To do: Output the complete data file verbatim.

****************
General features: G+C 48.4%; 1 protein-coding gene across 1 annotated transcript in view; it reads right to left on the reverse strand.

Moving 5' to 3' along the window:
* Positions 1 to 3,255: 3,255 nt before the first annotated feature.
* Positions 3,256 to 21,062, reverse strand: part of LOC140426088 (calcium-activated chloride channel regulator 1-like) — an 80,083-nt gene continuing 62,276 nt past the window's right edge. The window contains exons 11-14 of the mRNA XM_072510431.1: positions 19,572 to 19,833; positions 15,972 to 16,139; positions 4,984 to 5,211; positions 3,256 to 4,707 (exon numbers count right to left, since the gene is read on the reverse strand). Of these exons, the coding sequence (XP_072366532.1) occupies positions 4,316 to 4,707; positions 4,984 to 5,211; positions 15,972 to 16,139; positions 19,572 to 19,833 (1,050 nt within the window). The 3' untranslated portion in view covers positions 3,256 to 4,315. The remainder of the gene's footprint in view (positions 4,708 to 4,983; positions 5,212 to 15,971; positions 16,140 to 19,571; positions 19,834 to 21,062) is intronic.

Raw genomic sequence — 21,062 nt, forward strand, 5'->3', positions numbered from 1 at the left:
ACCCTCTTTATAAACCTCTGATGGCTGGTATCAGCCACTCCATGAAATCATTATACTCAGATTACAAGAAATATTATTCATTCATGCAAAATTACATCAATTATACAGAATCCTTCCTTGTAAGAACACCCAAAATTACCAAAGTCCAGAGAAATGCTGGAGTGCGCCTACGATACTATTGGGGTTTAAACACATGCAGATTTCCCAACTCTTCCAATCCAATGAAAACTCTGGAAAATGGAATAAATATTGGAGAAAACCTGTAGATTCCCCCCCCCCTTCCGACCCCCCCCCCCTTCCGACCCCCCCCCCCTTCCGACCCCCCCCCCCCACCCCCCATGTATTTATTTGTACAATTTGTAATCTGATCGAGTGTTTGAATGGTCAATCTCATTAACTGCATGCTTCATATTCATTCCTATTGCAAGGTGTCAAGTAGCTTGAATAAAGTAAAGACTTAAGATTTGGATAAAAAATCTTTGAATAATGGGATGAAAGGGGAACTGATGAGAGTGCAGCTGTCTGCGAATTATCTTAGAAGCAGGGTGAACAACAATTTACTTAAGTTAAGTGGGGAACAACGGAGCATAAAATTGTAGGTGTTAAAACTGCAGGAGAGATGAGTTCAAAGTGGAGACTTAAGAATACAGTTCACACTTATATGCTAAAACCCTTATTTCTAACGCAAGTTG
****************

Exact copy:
General features: G+C 48.4%; 1 protein-coding gene across 1 annotated transcript in view; it reads right to left on the reverse strand.

Moving 5' to 3' along the window:
* Positions 1 to 3,255: 3,255 nt before the first annotated feature.
* Positions 3,256 to 21,062, reverse strand: part of LOC140426088 (calcium-activated chloride channel regulator 1-like) — an 80,083-nt gene continuing 62,276 nt past the window's right edge. The window contains exons 11-14 of the mRNA XM_072510431.1: positions 19,572 to 19,833; positions 15,972 to 16,139; positions 4,984 to 5,211; positions 3,256 to 4,707 (exon numbers count right to left, since the gene is read on the reverse strand). Of these exons, the coding sequence (XP_072366532.1) occupies positions 4,316 to 4,707; positions 4,984 to 5,211; positions 15,972 to 16,139; positions 19,572 to 19,833 (1,050 nt within the window). The 3' untranslated portion in view covers positions 3,256 to 4,315. The remainder of the gene's footprint in view (positions 4,708 to 4,983; positions 5,212 to 15,971; positions 16,140 to 19,571; positions 19,834 to 21,062) is intronic.

Raw genomic sequence — 21,062 nt, forward strand, 5'->3', positions numbered from 1 at the left:
ACCCTCTTTATAAACCTCTGATGGCTGGTATCAGCCACTCCATGAAATCATTATACTCAGATTACAAGAAATATTATTCATTCATGCAAAATTACATCAATTATACAGAATCCTTCCTTGTAAGAACACCCAAAATTACCAAAGTCCAGAGAAATGCTGGAGTGCGCCTACGATACTATTGGGGTTTAAACACATGCAGATTTCCCAACTCTTCCAATCCAATGAAAACTCTGGAAAATGGAATAAATATTGGAGAAAACCTGTAGATTCCCCCCCCCCTTCCGACCCCCCCCCCCTTCCGACCCCCCCCCCCTTCCGACCCCCCCCCCCCACCCCCCATGTATTTATTTGTACAATTTGTAATCTGATCGAGTGTTTGAATGGTCAATCTCATTAACTGCATGCTTCATATTCATTCCTATTGCAAGGTGTCAAGTAGCTTGAATAAAGTAAAGACTTAAGATTTGGATAAAAAATCTTTGAATAATGGGATGAAAGGGGAACTGATGAGAGTGCAGCTGTCTGCGAATTATCTTAGAAGCAGGGTGAACAACAATTTACTTAAGTTAAGTGGGGAACAACGGAGCATAAAATTGTAGGTGTTAAAACTGCAGGAGAGATGAGTTCAAAGTGGAGACTTAAGAATACAGTTCACACTTATATGCTAAAACCCTTATTTCTAACGCAAGTTG